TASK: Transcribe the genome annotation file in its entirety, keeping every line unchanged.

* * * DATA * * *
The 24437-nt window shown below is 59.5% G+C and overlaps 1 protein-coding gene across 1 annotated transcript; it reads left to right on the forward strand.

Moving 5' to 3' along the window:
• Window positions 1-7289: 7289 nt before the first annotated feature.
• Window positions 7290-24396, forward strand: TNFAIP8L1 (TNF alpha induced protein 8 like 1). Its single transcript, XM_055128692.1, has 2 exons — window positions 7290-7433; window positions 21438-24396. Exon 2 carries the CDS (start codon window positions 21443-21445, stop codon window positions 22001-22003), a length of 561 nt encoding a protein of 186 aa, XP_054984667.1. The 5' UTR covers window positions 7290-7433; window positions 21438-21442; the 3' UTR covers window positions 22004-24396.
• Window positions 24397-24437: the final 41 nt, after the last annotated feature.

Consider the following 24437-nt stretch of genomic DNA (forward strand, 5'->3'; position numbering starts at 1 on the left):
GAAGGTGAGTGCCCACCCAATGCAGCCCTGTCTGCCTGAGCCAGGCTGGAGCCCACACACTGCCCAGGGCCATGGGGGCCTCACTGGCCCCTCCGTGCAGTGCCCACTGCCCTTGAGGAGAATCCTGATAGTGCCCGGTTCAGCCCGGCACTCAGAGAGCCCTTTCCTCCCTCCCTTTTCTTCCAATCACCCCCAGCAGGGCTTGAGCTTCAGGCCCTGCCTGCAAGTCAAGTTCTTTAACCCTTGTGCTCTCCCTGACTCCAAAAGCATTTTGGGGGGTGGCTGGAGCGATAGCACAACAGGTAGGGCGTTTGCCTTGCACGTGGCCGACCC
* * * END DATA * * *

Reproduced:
The 24437-nt window shown below is 59.5% G+C and overlaps 1 protein-coding gene across 1 annotated transcript; it reads left to right on the forward strand.

Moving 5' to 3' along the window:
• Window positions 1-7289: 7289 nt before the first annotated feature.
• Window positions 7290-24396, forward strand: TNFAIP8L1 (TNF alpha induced protein 8 like 1). Its single transcript, XM_055128692.1, has 2 exons — window positions 7290-7433; window positions 21438-24396. Exon 2 carries the CDS (start codon window positions 21443-21445, stop codon window positions 22001-22003), a length of 561 nt encoding a protein of 186 aa, XP_054984667.1. The 5' UTR covers window positions 7290-7433; window positions 21438-21442; the 3' UTR covers window positions 22004-24396.
• Window positions 24397-24437: the final 41 nt, after the last annotated feature.

Consider the following 24437-nt stretch of genomic DNA (forward strand, 5'->3'; position numbering starts at 1 on the left):
GAAGGTGAGTGCCCACCCAATGCAGCCCTGTCTGCCTGAGCCAGGCTGGAGCCCACACACTGCCCAGGGCCATGGGGGCCTCACTGGCCCCTCCGTGCAGTGCCCACTGCCCTTGAGGAGAATCCTGATAGTGCCCGGTTCAGCCCGGCACTCAGAGAGCCCTTTCCTCCCTCCCTTTTCTTCCAATCACCCCCAGCAGGGCTTGAGCTTCAGGCCCTGCCTGCAAGTCAAGTTCTTTAACCCTTGTGCTCTCCCTGACTCCAAAAGCATTTTGGGGGGTGGCTGGAGCGATAGCACAACAGGTAGGGCGTTTGCCTTGCACGTGGCCGACCC